Yes, this book is a simple feel-good story, but it opened up the world of being an entrepreneur for me when I was just eight years old. I have never seriously considered doing anything else since!
As part of a World Economic Forum blog series on Social Entrepreneurs, the Schwab Foundation for Social Entrepreneurship spoke to Kyle Zimmer, President and CEO of First Book, which provides millions of new books to children in low-income situations.
Even on a "Busy Day" for "Busy People," reading is a wonderful way to expand children's worlds and to bond children and caregivers, and one that can start at birth. It also is a crucial way to help children gain the language and literacy skills needed for a good start in school.
Back in February, I said that this year may well prove to be a high water mark for picture books. However, there was no guarantee that the year would continue its torrid pace. Apparently, when it rains, it pours because much to my delight, the wave of great books has continued to roll in.
As part of our Smart Parents series (and our culminating book, Smart Parents: Parenting for Powerful Learning), we have been discovering new tools, tips and even BOOKS for little ones that teach new skills, ways of learning and looking at the world.
The rhyming picture book shows a sick boy watching his friends play football in the street through his bedroom window. The story progresses through how the parents try to give the boy hope and courage by connecting him with his love for football.
Recently, divorce struck a little too close to home, and I flipped right out. A family I love faces divorce. Children I feel connected to are reacting to the news. And I am a child again. Night fills me with dread. My sleep is disturbed.
The National Summer Learning Association states: "To succeed in school and life children and young adults need ongoing opportunities to learn and practice essential skills. This is especially true during the summer months. All young people experience learning loss when they do not engage in educational activities during the summer."
By Paul Sisolak, Contributor "I will do it right now. I will do it!" I said. "I will make up the mind that is up in my head." Yes, Dr. Seuss is ...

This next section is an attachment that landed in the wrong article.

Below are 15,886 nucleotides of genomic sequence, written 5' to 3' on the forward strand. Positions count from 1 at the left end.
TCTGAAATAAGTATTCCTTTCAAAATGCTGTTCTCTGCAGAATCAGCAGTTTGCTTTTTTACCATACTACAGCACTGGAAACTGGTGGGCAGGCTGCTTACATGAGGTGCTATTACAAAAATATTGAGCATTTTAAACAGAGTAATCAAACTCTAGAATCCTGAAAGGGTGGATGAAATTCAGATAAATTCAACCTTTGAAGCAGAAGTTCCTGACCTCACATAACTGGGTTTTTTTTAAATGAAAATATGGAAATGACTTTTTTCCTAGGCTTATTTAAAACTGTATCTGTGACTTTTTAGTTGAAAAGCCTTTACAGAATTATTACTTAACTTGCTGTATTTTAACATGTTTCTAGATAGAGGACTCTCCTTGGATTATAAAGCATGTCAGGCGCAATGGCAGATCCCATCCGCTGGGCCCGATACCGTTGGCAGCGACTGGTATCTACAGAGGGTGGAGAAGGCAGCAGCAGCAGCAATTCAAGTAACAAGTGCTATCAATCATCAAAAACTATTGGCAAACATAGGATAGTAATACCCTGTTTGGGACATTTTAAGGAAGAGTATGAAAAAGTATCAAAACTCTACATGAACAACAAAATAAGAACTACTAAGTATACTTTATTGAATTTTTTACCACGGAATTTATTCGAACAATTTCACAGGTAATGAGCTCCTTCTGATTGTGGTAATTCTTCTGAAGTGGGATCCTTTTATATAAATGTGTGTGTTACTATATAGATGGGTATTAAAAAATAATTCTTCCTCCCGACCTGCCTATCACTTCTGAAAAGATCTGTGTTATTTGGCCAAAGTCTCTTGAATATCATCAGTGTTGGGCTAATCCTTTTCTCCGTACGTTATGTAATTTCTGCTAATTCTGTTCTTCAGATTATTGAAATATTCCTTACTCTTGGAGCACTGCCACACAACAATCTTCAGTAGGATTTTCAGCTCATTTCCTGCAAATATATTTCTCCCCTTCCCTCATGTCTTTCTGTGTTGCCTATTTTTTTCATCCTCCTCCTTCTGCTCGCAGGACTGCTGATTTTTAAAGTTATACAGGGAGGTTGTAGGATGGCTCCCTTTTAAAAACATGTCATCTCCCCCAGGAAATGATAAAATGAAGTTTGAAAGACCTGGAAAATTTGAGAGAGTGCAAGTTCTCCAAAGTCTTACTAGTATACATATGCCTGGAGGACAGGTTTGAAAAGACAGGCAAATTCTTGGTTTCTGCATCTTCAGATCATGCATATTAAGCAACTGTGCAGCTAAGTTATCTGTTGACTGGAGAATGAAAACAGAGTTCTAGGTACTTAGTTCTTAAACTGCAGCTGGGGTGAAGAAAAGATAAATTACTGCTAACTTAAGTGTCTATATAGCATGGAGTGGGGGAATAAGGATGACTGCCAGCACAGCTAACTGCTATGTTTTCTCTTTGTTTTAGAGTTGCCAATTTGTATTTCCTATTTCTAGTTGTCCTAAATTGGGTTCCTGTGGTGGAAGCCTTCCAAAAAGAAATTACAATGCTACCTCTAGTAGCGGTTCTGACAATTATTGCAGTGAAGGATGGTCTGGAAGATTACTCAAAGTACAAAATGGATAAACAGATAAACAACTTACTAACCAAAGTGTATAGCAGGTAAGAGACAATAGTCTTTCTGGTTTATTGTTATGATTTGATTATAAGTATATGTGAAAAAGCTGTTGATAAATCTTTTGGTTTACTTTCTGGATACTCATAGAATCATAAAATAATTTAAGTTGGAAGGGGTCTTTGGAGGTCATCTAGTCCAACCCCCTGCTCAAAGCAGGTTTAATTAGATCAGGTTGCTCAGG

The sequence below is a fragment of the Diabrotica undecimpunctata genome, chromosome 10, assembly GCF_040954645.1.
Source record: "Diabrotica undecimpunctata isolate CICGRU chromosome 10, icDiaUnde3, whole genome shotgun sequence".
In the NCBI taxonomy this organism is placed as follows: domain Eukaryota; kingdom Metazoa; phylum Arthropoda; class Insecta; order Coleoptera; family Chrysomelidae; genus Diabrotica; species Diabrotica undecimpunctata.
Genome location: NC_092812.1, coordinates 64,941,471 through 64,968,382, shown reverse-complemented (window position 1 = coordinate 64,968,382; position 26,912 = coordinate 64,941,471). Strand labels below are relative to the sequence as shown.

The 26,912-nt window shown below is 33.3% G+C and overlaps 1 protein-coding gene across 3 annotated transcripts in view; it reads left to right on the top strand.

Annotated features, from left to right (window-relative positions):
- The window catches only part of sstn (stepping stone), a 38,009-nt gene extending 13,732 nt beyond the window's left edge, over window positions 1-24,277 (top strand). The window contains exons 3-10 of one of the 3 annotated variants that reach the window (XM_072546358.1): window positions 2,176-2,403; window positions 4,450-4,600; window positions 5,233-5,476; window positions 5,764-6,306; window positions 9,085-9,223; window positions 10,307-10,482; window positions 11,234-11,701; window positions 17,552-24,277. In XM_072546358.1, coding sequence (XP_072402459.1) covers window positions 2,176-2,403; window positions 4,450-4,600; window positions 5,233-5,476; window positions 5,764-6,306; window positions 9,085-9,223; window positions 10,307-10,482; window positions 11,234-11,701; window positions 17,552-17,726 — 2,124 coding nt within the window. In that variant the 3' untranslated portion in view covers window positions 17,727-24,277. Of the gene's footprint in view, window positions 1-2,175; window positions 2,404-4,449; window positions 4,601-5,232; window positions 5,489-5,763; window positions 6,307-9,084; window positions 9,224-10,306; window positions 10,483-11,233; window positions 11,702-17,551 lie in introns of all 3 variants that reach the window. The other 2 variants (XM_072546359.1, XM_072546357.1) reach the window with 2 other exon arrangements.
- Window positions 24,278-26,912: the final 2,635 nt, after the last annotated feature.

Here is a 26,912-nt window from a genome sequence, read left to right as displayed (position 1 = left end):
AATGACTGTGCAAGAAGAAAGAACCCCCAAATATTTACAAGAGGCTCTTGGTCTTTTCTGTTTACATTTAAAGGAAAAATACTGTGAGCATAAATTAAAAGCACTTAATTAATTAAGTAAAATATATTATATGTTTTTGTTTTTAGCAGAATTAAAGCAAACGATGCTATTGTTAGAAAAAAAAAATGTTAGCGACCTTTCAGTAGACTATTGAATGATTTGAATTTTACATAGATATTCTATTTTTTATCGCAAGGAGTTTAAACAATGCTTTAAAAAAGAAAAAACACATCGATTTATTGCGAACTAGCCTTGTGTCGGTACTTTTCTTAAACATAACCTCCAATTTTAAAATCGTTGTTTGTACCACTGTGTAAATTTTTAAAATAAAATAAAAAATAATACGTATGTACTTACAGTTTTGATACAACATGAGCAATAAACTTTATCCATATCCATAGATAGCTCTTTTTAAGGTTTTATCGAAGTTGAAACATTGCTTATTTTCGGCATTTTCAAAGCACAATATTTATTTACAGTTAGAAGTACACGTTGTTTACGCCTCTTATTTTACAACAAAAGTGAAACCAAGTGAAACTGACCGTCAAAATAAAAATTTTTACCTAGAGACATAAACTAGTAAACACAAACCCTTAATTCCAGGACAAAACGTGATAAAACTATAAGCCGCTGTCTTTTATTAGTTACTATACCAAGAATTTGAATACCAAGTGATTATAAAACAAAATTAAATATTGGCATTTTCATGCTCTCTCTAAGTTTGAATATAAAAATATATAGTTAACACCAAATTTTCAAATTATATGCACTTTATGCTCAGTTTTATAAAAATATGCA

I met Anne Armstrong through an online business course we both took, and her My Gnome on the Roam project really spoke to me. At the time, I was looking for ways to better balance my new career path with my kids' growing needs to connect and have my attention, so that I wouldn't feel that exhausting "guilty" feeling of missing out and not doing "enough."
I've spent a good amount of my time on Earth fretting. A defense developed in childhood, worry was my talisman, my rabbit's foot. I believed it kept me safe. Delving into my spiritual yearning has brought me to a place of openness and questioning.
A retired public elementary school principal recently told me that the rule in education used to be that grades 1-3 were about learning to read. After that, it was reading to learn. But that's not happening today with the current emphasis on ELA skills through the Common Core State Standards.
The clichéd rivalry between the East and West Coasts of the United States confounds those of us who grew up in distant lands. When it comes to ballet, in particular, many American balletomanes appear oblivious to the bustle outside the precincts of New York City.
I have a young friend, Andrea, who inspires the heck out of me. One day she told me how happy she was with the direction her life had been going. She said, "Things are going so good, I don't want to let go of the glow." Don't let go of the glow.
As summer is only halfway over, many exhausted parents have reluctantly given over partial babysitting duties to the ghost behind the screen. There is no need to feel guilty, if you choose the right materials. Here are some great summer reading picks that can sharpen your child's mind before school is back in session.
Ready to ignite a lifelong love affair with books? Here are 5 questions that can help you to light the first spark.